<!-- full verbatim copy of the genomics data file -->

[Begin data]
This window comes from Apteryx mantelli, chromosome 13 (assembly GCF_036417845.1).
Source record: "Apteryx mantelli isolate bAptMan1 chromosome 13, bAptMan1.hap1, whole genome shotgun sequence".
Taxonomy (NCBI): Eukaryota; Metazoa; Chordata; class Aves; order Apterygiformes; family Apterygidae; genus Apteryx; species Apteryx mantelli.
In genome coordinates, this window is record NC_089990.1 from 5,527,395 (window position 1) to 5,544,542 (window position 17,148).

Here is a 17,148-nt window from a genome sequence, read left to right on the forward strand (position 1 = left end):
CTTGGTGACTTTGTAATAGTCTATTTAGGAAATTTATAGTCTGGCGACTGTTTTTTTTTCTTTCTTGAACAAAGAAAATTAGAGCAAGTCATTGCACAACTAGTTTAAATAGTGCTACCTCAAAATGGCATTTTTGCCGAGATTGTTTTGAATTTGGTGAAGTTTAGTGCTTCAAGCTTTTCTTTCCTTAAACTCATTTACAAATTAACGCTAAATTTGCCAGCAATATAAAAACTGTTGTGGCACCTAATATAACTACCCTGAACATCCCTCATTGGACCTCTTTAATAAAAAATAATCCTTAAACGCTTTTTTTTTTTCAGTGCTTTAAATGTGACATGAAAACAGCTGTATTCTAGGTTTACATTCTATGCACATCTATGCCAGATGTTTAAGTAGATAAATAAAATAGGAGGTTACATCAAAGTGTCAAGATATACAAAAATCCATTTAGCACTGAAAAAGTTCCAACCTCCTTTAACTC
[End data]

This window comes from Apteryx mantelli, chromosome 13 (assembly GCF_036417845.1).
Source record: "Apteryx mantelli isolate bAptMan1 chromosome 13, bAptMan1.hap1, whole genome shotgun sequence".
Taxonomy (NCBI): Eukaryota; Metazoa; Chordata; class Aves; order Apterygiformes; family Apterygidae; genus Apteryx; species Apteryx mantelli.
In genome coordinates, this window is record NC_089990.1 from 5,527,395 (window position 1) to 5,544,542 (window position 17,148).

Here is a 17,148-nt window from a genome sequence, read left to right on the forward strand (position 1 = left end):
CTTGGTGACTTTGTAATAGTCTATTTAGGAAATTTATAGTCTGGCGACTGTTTTTTTTTCTTTCTTGAACAAAGAAAATTAGAGCAAGTCATTGCACAACTAGTTTAAATAGTGCTACCTCAAAATGGCATTTTTGCCGAGATTGTTTTGAATTTGGTGAAGTTTAGTGCTTCAAGCTTTTCTTTCCTTAAACTCATTTACAAATTAACGCTAAATTTGCCAGCAATATAAAAACTGTTGTGGCACCTAATATAACTACCCTGAACATCCCTCATTGGACCTCTTTAATAAAAAATAATCCTTAAACGCTTTTTTTTTTTCAGTGCTTTAAATGTGACATGAAAACAGCTGTATTCTAGGTTTACATTCTATGCACATCTATGCCAGATGTTTAAGTAGATAAATAAAATAGGAGGTTACATCAAAGTGTCAAGATATACAAAAATCCATTTAGCACTGAAAAAGTTCCAACCTCCTTTAACTC